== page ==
And what was that real work? Even now he did not want to admit what it was. Even now, it was a secret to deep and dark to contemplate. But still he contemplated the formless mass. And remain in his ears were jingles in several languages all competing to advertise, though half of the things were not available.
We live in a pre-war, not post-war, world.
One. Two. Three. Four. Five. Six.
We live in a pre-war, not post-war, world.
I am far from alone in saying this. It is a sense that tracks across the cables released by wikileaks, where an increasingly hectoring and bullying American diplomacy alienates allies who had hoped for a change after George W. Bush. It is felt by a New York Times article, which compares wikileaks to the “long war” of the 20th century, the first battle between the pyramid and the sphere. It is sensed in another on how the present era of relative peace might be broken by American willingness to fight, and by an article on how the Imperial period of the Pax Americana might suddenly meltdown.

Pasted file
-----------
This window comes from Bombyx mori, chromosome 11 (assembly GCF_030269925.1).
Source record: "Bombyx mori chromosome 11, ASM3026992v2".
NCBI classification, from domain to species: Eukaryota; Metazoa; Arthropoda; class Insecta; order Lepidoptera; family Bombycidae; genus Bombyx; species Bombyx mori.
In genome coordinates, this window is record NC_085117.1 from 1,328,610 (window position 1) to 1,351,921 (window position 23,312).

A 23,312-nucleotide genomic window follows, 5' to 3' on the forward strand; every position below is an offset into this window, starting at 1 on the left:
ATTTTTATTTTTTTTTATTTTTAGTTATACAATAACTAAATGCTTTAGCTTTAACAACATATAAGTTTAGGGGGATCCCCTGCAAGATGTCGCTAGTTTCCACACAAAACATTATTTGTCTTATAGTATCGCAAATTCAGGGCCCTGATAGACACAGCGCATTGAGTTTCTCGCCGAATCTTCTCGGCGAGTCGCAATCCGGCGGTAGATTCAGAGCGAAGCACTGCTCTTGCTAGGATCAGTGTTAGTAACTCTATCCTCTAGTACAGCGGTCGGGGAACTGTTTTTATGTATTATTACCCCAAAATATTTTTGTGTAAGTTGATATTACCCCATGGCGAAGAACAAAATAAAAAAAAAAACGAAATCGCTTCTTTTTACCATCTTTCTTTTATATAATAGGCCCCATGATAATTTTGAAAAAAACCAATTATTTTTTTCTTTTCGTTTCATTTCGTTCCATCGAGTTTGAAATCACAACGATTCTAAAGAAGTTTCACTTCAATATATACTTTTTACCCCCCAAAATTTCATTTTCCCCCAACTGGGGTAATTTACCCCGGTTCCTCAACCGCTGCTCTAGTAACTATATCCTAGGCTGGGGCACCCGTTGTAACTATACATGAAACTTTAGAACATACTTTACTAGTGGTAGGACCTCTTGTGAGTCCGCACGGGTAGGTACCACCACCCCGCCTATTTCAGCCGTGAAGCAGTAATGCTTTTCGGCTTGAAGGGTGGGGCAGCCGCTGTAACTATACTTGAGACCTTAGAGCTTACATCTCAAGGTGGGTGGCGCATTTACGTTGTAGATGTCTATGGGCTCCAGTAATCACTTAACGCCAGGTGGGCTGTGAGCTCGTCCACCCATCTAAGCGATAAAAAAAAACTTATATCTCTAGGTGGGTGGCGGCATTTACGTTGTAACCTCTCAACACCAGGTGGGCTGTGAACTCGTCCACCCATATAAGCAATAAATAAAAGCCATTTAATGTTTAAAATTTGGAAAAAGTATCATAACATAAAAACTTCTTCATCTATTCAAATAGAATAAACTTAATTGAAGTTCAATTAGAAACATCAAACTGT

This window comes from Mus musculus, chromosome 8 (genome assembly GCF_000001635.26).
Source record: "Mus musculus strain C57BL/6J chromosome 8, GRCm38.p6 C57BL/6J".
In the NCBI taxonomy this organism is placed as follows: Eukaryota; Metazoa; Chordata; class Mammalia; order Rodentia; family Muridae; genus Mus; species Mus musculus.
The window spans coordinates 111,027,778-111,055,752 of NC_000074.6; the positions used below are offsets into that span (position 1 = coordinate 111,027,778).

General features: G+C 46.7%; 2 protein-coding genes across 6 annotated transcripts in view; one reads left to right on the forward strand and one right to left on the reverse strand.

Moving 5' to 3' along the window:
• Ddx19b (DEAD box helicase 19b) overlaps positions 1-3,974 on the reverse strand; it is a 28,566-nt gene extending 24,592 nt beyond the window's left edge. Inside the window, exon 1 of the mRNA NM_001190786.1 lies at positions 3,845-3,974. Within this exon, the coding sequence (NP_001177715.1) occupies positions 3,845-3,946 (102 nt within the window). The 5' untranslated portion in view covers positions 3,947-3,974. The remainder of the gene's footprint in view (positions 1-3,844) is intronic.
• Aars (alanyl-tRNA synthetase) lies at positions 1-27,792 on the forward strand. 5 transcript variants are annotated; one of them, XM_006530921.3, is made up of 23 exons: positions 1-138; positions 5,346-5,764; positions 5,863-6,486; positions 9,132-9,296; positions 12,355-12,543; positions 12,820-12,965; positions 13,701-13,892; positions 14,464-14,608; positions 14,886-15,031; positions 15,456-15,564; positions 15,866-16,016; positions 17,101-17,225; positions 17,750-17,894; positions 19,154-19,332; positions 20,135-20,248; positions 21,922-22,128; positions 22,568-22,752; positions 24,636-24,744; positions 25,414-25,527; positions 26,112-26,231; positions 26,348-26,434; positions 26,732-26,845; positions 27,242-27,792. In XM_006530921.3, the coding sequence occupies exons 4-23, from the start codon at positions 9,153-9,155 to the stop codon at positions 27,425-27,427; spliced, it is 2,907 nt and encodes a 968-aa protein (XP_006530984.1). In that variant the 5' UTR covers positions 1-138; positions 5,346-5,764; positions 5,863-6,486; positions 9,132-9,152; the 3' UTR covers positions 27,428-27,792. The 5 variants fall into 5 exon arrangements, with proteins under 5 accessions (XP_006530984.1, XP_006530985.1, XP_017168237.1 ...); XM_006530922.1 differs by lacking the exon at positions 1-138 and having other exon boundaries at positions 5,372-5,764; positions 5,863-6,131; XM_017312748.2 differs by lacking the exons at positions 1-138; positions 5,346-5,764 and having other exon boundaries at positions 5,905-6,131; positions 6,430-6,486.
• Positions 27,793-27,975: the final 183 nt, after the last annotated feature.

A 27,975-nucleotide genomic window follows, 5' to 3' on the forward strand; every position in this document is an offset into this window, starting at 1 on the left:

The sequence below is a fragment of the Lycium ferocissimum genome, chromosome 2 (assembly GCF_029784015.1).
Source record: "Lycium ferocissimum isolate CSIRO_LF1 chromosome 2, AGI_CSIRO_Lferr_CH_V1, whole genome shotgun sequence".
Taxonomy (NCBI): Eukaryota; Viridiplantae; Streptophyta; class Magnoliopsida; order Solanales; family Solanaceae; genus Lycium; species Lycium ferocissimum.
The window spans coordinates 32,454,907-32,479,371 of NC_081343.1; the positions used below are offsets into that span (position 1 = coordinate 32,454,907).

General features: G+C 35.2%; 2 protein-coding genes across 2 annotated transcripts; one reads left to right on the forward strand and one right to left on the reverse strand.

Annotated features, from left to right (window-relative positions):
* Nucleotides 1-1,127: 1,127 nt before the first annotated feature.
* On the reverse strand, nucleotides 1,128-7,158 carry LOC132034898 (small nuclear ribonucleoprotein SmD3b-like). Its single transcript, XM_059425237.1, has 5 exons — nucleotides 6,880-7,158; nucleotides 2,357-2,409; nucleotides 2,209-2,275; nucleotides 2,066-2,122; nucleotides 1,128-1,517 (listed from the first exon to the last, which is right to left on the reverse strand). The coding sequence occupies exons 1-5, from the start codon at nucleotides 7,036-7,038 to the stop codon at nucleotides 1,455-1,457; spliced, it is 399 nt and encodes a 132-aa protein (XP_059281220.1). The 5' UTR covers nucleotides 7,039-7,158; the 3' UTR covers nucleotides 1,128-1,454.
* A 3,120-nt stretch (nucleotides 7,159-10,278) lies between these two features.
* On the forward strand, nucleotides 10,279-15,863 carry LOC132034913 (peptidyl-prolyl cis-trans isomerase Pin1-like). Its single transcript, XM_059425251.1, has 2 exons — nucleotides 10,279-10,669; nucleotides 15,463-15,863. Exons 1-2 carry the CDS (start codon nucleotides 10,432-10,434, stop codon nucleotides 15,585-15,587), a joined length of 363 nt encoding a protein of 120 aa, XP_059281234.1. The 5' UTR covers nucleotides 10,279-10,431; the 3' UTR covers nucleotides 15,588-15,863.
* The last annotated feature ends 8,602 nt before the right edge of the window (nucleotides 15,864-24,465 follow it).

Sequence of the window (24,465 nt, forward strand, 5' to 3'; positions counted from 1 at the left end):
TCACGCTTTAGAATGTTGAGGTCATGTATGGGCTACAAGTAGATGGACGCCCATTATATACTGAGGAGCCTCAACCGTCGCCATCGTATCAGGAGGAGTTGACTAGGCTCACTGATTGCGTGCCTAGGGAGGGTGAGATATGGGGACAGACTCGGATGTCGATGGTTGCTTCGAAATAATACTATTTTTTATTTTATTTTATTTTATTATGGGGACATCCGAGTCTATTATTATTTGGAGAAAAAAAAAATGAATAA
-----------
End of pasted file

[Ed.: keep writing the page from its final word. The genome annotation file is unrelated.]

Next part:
There are always prophets of doom, because somewhere, the bitter beat of dark angel's wings is close at hand for someone. However, it is rarer that a grand epoch enters its terminal decline, and a new one greys the east, lit by an invisible sun.
Dystopia is one of the twilight lands, that border the lands of the living. It borders the lands of prophecy, specifically the self-unfulfilling prophecy. Consider the novel 1984 whose existence warned the West of what was in store if should slip down the chasm of totalitarianism. It was a bleak warning that averted the very crisis that it predicted. Several of the most ridiculed cassandras have given voice to fear. From Silent Spring to the Omega Man the cri de coeur warning is one of the most compelling of genres. Marx, while he would have hated the idea, is perhaps at the top of the pantheon, by warning of what the agony of modernization could do, he was the figure who gave energy to save capitalism from the capitalists.